• What makes a good MC question?
    • A well crafted multiple choice question can provide a diagnostic tool to determine the learner’s level of understanding. One of the most common mistakes made when creating multiple choice questions comes with the initial question where question writers tend to choose shallow level questions. These questions tend to only require the learner to recognize a simple word or phrase from the learning content. These basically ask who what when or where type questions. Intermediate or preferably deep level question make better stem questions for multiple choice questions. These higher level of questions allow for deeper concepts to be built into distracters so that the distracters tap into potential misconceptions.
  • Intermediate
    • Feature specification: What qualitative properties does entity X have?
    • Quantification: What is the value of a quantitative variable? How much?
    • Definition questions: What does X mean?
    • Comparison: How is X similar to Y? How is X different from Y?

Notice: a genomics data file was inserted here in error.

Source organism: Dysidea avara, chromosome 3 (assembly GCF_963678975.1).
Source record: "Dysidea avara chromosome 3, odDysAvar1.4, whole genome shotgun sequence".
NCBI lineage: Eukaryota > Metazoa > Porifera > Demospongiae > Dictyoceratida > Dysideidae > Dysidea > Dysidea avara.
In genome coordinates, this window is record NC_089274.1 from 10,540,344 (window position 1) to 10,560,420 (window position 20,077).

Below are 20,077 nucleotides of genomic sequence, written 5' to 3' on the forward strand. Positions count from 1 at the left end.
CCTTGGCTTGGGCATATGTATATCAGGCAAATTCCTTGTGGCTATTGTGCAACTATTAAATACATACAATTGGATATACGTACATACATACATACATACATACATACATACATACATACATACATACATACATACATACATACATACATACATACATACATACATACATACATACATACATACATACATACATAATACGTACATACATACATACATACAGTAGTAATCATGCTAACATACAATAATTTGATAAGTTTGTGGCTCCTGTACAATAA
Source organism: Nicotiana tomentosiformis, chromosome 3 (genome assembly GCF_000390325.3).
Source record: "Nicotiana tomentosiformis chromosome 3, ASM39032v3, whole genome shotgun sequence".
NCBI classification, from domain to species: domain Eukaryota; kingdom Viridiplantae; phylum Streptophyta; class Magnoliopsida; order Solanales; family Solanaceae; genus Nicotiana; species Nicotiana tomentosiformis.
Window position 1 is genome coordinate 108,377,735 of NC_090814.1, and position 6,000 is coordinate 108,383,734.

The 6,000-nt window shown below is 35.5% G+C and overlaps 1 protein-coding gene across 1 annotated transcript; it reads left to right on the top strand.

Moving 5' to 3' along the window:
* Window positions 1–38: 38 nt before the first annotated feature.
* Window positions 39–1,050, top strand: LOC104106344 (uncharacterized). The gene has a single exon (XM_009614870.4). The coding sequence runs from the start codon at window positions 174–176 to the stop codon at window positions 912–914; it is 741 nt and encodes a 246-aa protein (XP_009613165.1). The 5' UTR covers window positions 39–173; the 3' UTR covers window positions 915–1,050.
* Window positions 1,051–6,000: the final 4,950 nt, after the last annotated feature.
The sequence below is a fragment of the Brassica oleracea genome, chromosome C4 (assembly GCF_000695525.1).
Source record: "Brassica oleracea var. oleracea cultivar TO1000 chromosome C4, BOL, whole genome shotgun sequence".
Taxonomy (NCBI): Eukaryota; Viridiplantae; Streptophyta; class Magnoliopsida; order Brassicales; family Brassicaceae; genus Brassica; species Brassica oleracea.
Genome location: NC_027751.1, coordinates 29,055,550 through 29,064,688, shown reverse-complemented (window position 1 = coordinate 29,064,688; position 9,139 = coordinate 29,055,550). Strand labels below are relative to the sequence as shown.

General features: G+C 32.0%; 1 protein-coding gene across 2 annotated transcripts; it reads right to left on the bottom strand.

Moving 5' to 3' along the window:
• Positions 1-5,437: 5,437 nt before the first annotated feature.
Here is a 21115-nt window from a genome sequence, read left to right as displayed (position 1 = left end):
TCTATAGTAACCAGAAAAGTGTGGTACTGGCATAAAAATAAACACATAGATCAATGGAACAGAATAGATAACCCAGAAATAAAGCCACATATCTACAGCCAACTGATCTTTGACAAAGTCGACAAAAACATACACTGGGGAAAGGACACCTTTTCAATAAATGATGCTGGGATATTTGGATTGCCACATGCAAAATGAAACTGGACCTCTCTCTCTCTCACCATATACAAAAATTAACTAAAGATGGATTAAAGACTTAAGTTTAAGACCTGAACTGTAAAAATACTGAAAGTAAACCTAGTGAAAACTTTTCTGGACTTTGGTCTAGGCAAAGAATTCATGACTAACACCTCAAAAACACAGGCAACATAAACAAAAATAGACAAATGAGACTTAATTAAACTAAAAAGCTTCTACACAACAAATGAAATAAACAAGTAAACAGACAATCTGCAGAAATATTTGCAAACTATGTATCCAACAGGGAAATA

• Deep or complex
  • Interpretation: What concept/claim can be inferred from a pattern of data?
  • Causal antecedent: Why did an event occur?
  • Causal consequence: What are the consequences of an event or state?
  • Goal orientation: What are the motives or goals behind an agent’s action?
  • Instrumental/procedural: What plan or instrument allows an agent to accomplish a goal?
  • Enablement: What object or resource allows an agent to accomplish a goal?
  • Expectation: Why did some expected event not occur?
  • A couple rules for creating better choice options
  • Focus on the correctness: Avoid questions that ask learners to identify incorrect information from a list of correct.
  • Construct each question to assess a single written objective.
  • Base each question on a specific problem stated clearly in the stem.
  • Do not include irrelevant material in the question stem.
  • Checking Tab
  • This screen provides a summary of the interaction hat you have created.
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